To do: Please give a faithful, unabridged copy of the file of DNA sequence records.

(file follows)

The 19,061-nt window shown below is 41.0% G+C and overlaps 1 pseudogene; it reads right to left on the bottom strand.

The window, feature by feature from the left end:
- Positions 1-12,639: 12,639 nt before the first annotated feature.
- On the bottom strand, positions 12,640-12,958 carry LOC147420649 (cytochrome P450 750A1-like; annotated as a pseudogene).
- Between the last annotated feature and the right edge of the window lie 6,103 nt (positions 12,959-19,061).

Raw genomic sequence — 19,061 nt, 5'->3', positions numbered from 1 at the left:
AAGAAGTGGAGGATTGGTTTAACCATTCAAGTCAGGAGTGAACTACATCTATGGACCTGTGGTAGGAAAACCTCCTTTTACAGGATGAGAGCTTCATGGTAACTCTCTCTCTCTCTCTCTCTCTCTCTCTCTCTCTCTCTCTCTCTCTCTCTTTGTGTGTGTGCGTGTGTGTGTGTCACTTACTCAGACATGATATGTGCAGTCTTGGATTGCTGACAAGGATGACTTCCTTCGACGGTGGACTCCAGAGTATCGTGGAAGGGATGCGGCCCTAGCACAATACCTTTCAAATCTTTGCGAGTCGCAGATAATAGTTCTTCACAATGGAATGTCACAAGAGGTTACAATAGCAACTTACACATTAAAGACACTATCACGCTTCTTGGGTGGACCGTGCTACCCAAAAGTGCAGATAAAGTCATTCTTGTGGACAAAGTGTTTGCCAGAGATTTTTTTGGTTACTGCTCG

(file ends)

The 19,061-nt window shown below is 41.0% G+C and overlaps 1 pseudogene; it reads right to left on the bottom strand.

The window, feature by feature from the left end:
- Positions 1-12,639: 12,639 nt before the first annotated feature.
- On the bottom strand, positions 12,640-12,958 carry LOC147420649 (cytochrome P450 750A1-like; annotated as a pseudogene).
- Between the last annotated feature and the right edge of the window lie 6,103 nt (positions 12,959-19,061).

Raw genomic sequence — 19,061 nt, 5'->3', positions numbered from 1 at the left:
AAGAAGTGGAGGATTGGTTTAACCATTCAAGTCAGGAGTGAACTACATCTATGGACCTGTGGTAGGAAAACCTCCTTTTACAGGATGAGAGCTTCATGGTAACTCTCTCTCTCTCTCTCTCTCTCTCTCTCTCTCTCTCTCTCTCTCTCTCTTTGTGTGTGTGCGTGTGTGTGTGTCACTTACTCAGACATGATATGTGCAGTCTTGGATTGCTGACAAGGATGACTTCCTTCGACGGTGGACTCCAGAGTATCGTGGAAGGGATGCGGCCCTAGCACAATACCTTTCAAATCTTTGCGAGTCGCAGATAATAGTTCTTCACAATGGAATGTCACAAGAGGTTACAATAGCAACTTACACATTAAAGACACTATCACGCTTCTTGGGTGGACCGTGCTACCCAAAAGTGCAGATAAAGTCATTCTTGTGGACAAAGTGTTTGCCAGAGATTTTTTTGGTTACTGCTCG